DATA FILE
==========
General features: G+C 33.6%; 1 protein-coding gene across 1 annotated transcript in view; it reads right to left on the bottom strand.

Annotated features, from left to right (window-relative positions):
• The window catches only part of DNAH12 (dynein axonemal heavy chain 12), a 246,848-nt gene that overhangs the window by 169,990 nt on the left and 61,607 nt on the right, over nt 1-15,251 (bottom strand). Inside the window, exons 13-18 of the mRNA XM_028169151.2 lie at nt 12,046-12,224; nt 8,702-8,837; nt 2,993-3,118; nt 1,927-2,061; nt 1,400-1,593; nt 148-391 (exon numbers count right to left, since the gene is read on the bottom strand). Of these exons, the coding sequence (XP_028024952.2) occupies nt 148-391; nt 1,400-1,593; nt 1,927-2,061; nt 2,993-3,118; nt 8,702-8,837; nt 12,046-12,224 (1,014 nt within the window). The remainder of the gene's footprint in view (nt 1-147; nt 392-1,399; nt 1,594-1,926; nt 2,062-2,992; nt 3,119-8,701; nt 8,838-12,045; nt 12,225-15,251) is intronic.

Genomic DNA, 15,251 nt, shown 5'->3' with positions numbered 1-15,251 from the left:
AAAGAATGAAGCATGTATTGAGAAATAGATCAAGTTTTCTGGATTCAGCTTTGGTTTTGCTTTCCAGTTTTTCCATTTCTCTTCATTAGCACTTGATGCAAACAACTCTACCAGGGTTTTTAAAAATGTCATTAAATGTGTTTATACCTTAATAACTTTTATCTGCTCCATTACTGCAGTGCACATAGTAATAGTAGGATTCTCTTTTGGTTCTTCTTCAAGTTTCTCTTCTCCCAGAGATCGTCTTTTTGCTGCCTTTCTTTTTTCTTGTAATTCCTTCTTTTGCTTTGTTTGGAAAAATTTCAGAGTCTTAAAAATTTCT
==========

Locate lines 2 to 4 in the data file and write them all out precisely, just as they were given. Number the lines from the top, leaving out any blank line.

Annotated features, from left to right (window-relative positions):
• The window catches only part of DNAH12 (dynein axonemal heavy chain 12), a 246,848-nt gene that overhangs the window by 169,990 nt on the left and 61,607 nt on the right, over nt 1-15,251 (bottom strand). Inside the window, exons 13-18 of the mRNA XM_028169151.2 lie at nt 12,046-12,224; nt 8,702-8,837; nt 2,993-3,118; nt 1,927-2,061; nt 1,400-1,593; nt 148-391 (exon numbers count right to left, since the gene is read on the bottom strand). Of these exons, the coding sequence (XP_028024952.2) occupies nt 148-391; nt 1,400-1,593; nt 1,927-2,061; nt 2,993-3,118; nt 8,702-8,837; nt 12,046-12,224 (1,014 nt within the window). The remainder of the gene's footprint in view (nt 1-147; nt 392-1,399; nt 1,594-1,926; nt 2,062-2,992; nt 3,119-8,701; nt 8,838-12,045; nt 12,225-15,251) is intronic.

Genomic DNA, 15,251 nt, shown 5'->3' with positions numbered 1-15,251 from the left: